On the bill at the Bastille Amphitheatre on January 24th and 25th, SeX’Y brings together several dozen participants, with electro music from the group Dear Criminals performing live for the occasion. Encounter with the director, Marie-Eve Signeyrole.
How was the SeX’Y project born?
Marie-Eve Signeyrole: We wanted to create a collaborative project with the Paris Opera Academy and a large number of non-professional performers – several dozen of them – born between 1978 and 2000, a generational music theatre production which would explore the sexuality – the sexualities – of the Y generation.
Why the Y generation?
The Y generation – the definition of which varies according to the observer, but which globally concerns the 25-35 age group – owes its name to the shape outlined on the torso by earbud cables connected to smart phones. This generation has grown up in a world where the sexual order has been shaken up – notably by the liberation movements of the seventies, to cite only the most recent: a world increasingly connected in which the opportunities to meet others have increased tenfold, the frontiers between different sexual identities are becoming more and more porous and in which fidelity is no longer an obligation and yet betrayal is not acceptable, and people commit themselves to relationships whilst seeking fulfillment as individuals… The Y generation is at the heart of this social revolution and must learn to construct its identity without guidance in a sometimes confusing universe where the contours are blurred. We asked ourselves what this generation could tell us about their relationships with love and sexuality.
How is the production constructed?
We held workshops on performance practice – theatre, singing, movement – over a twelve-month period. We quickly realized that it was this experience that made the project interesting: the pleasure of being together, exploring, confronting, testing, taming, breathing, watching and discovering each other. It was a matter of confronting the scrutiny and the proximity of others whilst accepting and taking on board the emotions such a confrontation generates: leaving the connected world behind for a while to reconnect with one’s own body and the bodies of others.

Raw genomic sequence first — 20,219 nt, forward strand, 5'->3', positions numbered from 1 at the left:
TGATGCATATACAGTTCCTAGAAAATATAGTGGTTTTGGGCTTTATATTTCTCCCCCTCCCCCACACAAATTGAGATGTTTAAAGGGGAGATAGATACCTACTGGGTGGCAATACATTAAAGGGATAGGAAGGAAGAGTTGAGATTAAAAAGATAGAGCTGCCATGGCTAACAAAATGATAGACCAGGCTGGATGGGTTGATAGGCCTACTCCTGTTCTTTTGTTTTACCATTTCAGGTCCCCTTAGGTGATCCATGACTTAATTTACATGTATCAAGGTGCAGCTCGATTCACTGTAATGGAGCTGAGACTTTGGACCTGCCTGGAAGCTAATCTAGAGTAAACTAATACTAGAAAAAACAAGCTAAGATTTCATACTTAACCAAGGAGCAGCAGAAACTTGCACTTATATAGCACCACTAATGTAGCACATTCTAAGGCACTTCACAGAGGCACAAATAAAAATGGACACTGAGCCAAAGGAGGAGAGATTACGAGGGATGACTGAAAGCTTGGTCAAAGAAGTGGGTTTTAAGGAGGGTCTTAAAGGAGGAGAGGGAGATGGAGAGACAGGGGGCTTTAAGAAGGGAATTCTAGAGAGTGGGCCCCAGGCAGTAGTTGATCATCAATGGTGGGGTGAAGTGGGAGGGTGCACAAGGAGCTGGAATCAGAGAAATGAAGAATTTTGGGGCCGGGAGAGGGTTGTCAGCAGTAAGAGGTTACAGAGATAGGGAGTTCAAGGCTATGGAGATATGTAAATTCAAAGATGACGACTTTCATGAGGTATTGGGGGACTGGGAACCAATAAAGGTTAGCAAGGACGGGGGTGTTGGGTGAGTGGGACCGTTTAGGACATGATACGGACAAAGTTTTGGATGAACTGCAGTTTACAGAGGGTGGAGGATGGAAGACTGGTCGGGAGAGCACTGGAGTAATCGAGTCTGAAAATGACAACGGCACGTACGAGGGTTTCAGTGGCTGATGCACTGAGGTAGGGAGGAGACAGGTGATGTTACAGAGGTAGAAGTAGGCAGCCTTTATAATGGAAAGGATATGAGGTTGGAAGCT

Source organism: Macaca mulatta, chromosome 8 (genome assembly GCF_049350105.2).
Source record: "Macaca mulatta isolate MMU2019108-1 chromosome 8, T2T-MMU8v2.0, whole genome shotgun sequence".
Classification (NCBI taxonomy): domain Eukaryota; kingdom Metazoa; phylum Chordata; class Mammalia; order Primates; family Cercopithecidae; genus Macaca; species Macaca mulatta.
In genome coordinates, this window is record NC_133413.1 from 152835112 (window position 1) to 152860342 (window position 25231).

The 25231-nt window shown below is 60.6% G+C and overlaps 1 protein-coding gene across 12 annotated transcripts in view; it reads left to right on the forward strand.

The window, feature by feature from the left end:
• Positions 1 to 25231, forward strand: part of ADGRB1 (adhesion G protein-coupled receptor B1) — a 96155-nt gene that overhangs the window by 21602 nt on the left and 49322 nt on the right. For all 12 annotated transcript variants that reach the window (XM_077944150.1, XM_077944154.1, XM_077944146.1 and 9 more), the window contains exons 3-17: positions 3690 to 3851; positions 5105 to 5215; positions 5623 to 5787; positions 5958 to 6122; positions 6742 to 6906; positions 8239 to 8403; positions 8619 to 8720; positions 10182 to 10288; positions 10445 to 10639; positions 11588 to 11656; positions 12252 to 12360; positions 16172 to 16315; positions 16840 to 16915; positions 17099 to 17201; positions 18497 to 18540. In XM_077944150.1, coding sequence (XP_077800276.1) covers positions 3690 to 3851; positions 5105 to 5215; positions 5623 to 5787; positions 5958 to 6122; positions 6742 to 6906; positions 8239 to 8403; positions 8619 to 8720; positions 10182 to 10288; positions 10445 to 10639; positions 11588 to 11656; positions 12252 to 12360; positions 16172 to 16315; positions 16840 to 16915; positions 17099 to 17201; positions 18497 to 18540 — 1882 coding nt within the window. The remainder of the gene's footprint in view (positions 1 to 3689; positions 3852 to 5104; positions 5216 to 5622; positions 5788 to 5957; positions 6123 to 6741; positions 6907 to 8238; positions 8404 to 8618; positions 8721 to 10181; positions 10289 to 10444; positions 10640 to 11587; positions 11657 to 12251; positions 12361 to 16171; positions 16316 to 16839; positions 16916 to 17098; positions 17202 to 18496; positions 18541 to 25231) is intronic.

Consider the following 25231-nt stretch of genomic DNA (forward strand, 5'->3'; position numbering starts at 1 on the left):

The subject was gigantic and we needed to find an appropriate angle from which to tackle it. We imagined that the action would take place one evening on earth, during which we ask the performers to take part in a common experiment, to give a performance in an anthropological, generational laboratory of love before the eyes of an audience also committed to the experiment and who would be asked to take part in the process. Besides their stories which we mixed up with our own, there were also the project’s “spin-offs”: after the workshops, many of the participants didn’t want to just go their separate ways. They established their own rituals (going and eating falafel, karaoke evenings…) Some of them became friends, others fell in love, yet others split up. Of course, this is something they created themselves and which escaped us completely – it was all their own. But ultimately, the project was still nurtured by all those collateral stories. In the show, we exploit this frontier between fact and fiction, between fantasy and reality.
The production is accompanied by the Canadian group Dear Criminals who composed more than fifteen songs for the occasion…
When I work on a music theatre production, I try always to find the live music that is most equal to the task of expressing the production’s objectives. Dear Criminals were the obvious choice, because of the nostalgia that emanates from their compositions: melodies haunted by death; their somber, fragile universe, in which love is often painful and disturbing. There are two musicians – Charles and Frannie – who produce their texts by each writing individually before coordinating them to resonate together. It’s not so much a duet as a meeting of two solitary individuals, orchestrated by the intelligence and sensitivity of a third musician – Vincent. This three-some has generated an organic and physical sound. For the production, we asked them to base their work on Baroque music. The Baroque repertoire interested us because it is the fruit of a period in which feelings were often betrayed, love was expressed indirectly and art served as a refuge for illicit love, as a way of skilfully subverting the moral order.